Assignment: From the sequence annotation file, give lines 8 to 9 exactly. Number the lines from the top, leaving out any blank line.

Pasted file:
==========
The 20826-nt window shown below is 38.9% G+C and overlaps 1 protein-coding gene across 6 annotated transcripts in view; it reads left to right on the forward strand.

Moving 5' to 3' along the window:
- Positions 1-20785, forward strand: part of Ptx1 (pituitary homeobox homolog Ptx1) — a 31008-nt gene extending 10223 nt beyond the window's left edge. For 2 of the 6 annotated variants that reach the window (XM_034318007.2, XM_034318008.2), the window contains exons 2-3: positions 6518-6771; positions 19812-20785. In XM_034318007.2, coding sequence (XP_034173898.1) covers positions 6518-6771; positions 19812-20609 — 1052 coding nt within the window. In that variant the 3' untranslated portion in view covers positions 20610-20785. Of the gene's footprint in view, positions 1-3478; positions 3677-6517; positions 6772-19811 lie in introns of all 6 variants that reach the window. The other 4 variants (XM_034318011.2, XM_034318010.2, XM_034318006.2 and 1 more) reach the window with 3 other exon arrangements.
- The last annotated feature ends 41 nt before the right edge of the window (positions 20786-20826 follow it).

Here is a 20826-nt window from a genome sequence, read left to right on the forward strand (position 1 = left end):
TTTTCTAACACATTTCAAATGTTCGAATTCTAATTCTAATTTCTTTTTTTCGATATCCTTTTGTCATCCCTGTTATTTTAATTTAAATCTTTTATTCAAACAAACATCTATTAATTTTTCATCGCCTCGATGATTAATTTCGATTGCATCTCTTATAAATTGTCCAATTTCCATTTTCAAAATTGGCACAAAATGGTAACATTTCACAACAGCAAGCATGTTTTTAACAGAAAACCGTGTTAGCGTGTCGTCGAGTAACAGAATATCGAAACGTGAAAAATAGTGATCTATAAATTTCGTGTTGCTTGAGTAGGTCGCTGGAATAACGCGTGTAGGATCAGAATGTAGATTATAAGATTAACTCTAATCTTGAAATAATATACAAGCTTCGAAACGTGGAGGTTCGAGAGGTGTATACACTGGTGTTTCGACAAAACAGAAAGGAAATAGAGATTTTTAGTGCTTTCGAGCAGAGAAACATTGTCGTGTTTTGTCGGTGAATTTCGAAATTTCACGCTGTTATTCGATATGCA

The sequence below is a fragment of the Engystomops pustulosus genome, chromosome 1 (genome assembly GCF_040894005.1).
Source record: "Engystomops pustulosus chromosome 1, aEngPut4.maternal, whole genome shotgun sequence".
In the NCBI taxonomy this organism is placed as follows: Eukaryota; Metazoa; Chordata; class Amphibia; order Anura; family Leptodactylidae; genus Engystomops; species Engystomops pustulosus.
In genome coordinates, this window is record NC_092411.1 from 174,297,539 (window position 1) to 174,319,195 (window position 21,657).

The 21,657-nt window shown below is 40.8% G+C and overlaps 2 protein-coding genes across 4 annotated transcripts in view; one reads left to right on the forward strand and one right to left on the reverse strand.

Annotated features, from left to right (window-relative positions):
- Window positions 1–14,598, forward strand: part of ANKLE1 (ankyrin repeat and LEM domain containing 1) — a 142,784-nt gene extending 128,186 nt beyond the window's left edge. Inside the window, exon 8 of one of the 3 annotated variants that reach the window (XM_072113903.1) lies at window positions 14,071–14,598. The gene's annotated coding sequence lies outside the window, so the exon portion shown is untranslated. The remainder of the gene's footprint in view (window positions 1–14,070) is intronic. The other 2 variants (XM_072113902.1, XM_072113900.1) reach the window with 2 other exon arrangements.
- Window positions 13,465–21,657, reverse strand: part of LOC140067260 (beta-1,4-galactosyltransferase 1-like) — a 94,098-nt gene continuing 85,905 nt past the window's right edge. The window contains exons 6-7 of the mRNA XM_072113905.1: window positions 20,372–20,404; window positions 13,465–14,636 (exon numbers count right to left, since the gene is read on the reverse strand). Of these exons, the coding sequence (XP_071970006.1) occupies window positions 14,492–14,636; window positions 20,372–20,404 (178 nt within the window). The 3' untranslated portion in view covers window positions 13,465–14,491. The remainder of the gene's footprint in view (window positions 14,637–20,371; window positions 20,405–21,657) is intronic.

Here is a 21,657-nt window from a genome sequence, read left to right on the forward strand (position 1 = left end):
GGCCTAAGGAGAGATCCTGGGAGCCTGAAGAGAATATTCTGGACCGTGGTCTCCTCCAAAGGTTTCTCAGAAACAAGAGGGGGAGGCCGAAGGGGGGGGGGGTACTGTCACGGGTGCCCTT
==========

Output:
Source record: "Engystomops pustulosus chromosome 1, aEngPut4.maternal, whole genome shotgun sequence".
In the NCBI taxonomy this organism is placed as follows: Eukaryota; Metazoa; Chordata; class Amphibia; order Anura; family Leptodactylidae; genus Engystomops; species Engystomops pustulosus.